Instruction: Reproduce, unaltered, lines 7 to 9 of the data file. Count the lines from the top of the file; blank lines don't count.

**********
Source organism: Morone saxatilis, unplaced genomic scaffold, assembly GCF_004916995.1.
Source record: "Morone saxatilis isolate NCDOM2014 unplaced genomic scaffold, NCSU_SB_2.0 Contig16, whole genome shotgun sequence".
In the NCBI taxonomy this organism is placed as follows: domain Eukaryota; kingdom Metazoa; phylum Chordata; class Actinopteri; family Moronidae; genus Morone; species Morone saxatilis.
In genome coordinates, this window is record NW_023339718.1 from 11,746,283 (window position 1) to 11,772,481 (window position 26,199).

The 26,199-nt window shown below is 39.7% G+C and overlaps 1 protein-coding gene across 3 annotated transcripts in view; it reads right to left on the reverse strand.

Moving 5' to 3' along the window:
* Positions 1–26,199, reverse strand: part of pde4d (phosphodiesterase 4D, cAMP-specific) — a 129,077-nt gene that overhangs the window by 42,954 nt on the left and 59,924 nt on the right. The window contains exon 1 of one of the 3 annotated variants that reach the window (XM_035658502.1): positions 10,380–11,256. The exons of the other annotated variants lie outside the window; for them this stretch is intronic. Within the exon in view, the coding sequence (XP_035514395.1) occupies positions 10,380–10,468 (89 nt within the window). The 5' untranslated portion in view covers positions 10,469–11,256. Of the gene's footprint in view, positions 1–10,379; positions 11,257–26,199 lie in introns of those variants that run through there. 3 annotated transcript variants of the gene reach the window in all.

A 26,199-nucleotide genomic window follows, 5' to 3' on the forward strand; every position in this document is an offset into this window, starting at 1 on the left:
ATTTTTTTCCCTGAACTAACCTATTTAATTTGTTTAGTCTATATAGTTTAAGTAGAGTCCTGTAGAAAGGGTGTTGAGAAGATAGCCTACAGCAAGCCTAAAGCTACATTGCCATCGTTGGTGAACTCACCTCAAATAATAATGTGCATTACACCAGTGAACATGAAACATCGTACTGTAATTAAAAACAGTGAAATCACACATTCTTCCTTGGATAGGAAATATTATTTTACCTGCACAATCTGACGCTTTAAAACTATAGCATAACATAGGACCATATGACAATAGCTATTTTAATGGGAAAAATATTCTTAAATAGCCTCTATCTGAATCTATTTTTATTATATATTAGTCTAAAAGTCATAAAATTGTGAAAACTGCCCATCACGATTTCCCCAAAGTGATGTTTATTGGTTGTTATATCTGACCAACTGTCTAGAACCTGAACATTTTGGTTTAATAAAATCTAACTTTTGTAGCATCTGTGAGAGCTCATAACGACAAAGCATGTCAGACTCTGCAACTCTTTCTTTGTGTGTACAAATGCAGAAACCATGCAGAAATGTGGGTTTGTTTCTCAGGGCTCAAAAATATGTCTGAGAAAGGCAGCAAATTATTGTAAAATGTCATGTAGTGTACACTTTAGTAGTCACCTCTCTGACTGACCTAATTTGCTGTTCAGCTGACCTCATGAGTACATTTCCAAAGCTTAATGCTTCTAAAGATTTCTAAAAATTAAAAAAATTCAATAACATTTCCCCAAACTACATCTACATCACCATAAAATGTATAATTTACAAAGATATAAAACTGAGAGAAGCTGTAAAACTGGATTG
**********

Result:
* Positions 1–26,199, reverse strand: part of pde4d (phosphodiesterase 4D, cAMP-specific) — a 129,077-nt gene that overhangs the window by 42,954 nt on the left and 59,924 nt on the right. The window contains exon 1 of one of the 3 annotated variants that reach the window (XM_035658502.1): positions 10,380–11,256. The exons of the other annotated variants lie outside the window; for them this stretch is intronic. Within the exon in view, the coding sequence (XP_035514395.1) occupies positions 10,380–10,468 (89 nt within the window). The 5' untranslated portion in view covers positions 10,469–11,256. Of the gene's footprint in view, positions 1–10,379; positions 11,257–26,199 lie in introns of those variants that run through there. 3 annotated transcript variants of the gene reach the window in all.

A 26,199-nucleotide genomic window follows, 5' to 3' on the forward strand; every position in this document is an offset into this window, starting at 1 on the left:
ATTTTTTTCCCTGAACTAACCTATTTAATTTGTTTAGTCTATATAGTTTAAGTAGAGTCCTGTAGAAAGGGTGTTGAGAAGATAGCCTACAGCAAGCCTAAAGCTACATTGCCATCGTTGGTGAACTCACCTCAAATAATAATGTGCATTACACCAGTGAACATGAAACATCGTACTGTAATTAAAAACAGTGAAATCACACATTCTTCCTTGGATAGGAAATATTATTTTACCTGCACAATCTGACGCTTTAAAACTATAGCATAACATAGGACCATATGACAATAGCTATTTTAATGGGAAAAATATTCTTAAATAGCCTCTATCTGAATCTATTTTTATTATATATTAGTCTAAAAGTCATAAAATTGTGAAAACTGCCCATCACGATTTCCCCAAAGTGATGTTTATTGGTTGTTATATCTGACCAACTGTCTAGAACCTGAACATTTTGGTTTAATAAAATCTAACTTTTGTAGCATCTGTGAGAGCTCATAACGACAAAGCATGTCAGACTCTGCAACTCTTTCTTTGTGTGTACAAATGCAGAAACCATGCAGAAATGTGGGTTTGTTTCTCAGGGCTCAAAAATATGTCTGAGAAAGGCAGCAAATTATTGTAAAATGTCATGTAGTGTACACTTTAGTAGTCACCTCTCTGACTGACCTAATTTGCTGTTCAGCTGACCTCATGAGTACATTTCCAAAGCTTAATGCTTCTAAAGATTTCTAAAAATTAAAAAAATTCAATAACATTTCCCCAAACTACATCTACATCACCATAAAATGTATAATTTACAAAGATATAAAACTGAGAGAAGCTGTAAAACTGGATTG